Hitler's Alpine Headquarters, James Wilson

Hitler's Alpine Headquarters, James Wilson

This book is a photographic history of the Nazi party's building works in Munich and in the Berchtesdagen and Obersalzberg, mainly using contemporary German postcards as its source. These postcards are fascinating, and give a good idea of the sort of propaganda that the German people were exposed to. They are generally well reproduced, and the author is clearly very knowledgeable about his topic, having worked as a tour guide in the area.

The downside is an utterly infuriating text. In the introduction the author makes two competing claims - first that he intends to 'present the facts and to allow the reader to draw their own conclusion' and second that each captions has been composed in a ' deliberate effort on my part in an attempt to replicate how these images would have been presented to the German public and the rest of the world at the time of their original release'. In my view he fails totally in the first effort, but does succeed in the second.

As a result there is very little balance in the captions. The many staged pictures of Hitler with children are taken at face value, when so many other sources confirm that Hitler was almost always awkward around children. A picture of the marble clad 'Great Hall' of the reconstructed Berghof is followed by a claim that there was 'nothing ostentatious' about the massive Nazi construction effort. The 4 miles of tunnels and bunkers built under the area are described as 'almost inconceivable that so much could have been achieved in so little time', clearly underestimating how much work 3,000 workers could do in twenty months! At the same time this rather disproves the idea that the generally positive tone of the captions is meant to reflect how they would have been seen at the time, as these areas were entirely secret. A visit to the buried command bunker was described as 'a treat', a really odd tone to take for a military facility designed to control the Nazi war machine. One hopes that this reflects the enthusiasm of a tour guide discovering a hidden area.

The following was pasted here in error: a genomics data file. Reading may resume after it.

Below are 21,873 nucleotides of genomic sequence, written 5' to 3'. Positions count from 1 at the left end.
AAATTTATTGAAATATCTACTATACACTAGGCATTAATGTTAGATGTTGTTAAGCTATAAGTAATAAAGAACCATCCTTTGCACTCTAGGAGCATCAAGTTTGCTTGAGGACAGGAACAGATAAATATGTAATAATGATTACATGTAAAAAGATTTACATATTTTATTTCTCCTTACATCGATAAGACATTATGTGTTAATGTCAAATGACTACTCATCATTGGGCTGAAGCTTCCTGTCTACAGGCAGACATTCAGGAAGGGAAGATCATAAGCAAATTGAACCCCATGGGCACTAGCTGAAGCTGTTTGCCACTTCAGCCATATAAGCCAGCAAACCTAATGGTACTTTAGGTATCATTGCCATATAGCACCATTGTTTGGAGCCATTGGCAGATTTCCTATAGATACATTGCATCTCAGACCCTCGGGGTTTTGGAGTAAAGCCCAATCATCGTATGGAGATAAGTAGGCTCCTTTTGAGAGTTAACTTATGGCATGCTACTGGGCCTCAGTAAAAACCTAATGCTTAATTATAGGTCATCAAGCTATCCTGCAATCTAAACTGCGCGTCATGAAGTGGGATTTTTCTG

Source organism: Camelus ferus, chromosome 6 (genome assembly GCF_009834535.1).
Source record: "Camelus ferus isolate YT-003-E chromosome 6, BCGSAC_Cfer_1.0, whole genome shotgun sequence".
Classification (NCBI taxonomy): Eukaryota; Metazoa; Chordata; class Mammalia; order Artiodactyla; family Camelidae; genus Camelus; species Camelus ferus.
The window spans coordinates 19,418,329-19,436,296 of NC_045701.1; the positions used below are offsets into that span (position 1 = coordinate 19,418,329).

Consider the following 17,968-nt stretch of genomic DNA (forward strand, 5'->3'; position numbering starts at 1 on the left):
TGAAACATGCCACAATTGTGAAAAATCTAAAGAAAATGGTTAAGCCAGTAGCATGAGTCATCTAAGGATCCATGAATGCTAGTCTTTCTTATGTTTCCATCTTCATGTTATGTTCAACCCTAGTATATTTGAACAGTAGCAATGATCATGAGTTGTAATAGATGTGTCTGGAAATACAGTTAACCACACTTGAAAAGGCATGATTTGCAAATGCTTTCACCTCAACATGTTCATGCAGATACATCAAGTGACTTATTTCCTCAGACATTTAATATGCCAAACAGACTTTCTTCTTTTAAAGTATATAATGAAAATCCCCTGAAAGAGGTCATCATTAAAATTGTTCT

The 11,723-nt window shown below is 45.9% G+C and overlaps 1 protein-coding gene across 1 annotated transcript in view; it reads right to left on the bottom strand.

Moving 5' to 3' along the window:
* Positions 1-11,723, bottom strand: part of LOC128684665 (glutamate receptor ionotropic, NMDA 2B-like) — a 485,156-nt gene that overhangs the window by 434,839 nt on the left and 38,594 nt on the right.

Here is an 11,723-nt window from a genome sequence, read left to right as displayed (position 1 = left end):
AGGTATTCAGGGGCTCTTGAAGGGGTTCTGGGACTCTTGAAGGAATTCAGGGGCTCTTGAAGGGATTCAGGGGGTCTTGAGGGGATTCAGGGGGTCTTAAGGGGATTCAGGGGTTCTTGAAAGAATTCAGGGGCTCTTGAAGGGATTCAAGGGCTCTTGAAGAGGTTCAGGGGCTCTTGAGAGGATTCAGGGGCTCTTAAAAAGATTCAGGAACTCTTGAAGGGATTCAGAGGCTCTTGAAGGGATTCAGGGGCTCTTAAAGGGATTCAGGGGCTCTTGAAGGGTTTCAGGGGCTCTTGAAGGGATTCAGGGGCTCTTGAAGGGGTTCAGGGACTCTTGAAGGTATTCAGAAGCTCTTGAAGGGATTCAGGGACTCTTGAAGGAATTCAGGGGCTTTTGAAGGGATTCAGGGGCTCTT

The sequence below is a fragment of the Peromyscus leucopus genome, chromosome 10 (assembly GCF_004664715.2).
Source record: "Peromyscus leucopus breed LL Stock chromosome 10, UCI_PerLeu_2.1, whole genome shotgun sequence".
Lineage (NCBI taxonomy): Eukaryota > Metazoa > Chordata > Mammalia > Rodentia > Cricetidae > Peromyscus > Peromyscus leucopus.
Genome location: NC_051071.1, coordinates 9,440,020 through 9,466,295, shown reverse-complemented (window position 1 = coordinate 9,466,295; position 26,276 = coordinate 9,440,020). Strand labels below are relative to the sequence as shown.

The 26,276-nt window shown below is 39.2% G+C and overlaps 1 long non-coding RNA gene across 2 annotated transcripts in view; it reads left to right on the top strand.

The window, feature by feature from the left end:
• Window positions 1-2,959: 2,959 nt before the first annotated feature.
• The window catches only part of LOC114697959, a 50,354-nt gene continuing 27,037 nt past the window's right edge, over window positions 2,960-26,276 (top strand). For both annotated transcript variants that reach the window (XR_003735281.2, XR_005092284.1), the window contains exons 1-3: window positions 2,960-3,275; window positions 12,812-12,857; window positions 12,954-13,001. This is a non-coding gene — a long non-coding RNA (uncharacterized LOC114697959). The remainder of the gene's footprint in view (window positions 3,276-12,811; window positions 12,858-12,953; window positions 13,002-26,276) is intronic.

The best way to view the text is to see it as an example of the sort of propaganda that the German people would have been exposed to in the pre-war period. If that approach is taken then the pictures can be appreciated as a valuable historical record.

Chapters (four sections with many subsections)
Section One - early history
Section Two - Berghof as secondary seat of government
Section Three - The Buildings
Section Four - People at the Obersalzberg

Author: James Wilson
Edition: Hardcover
Pages: 256
Publisher: Pen & Sword Military
Year: 2013 edition of 2005 original

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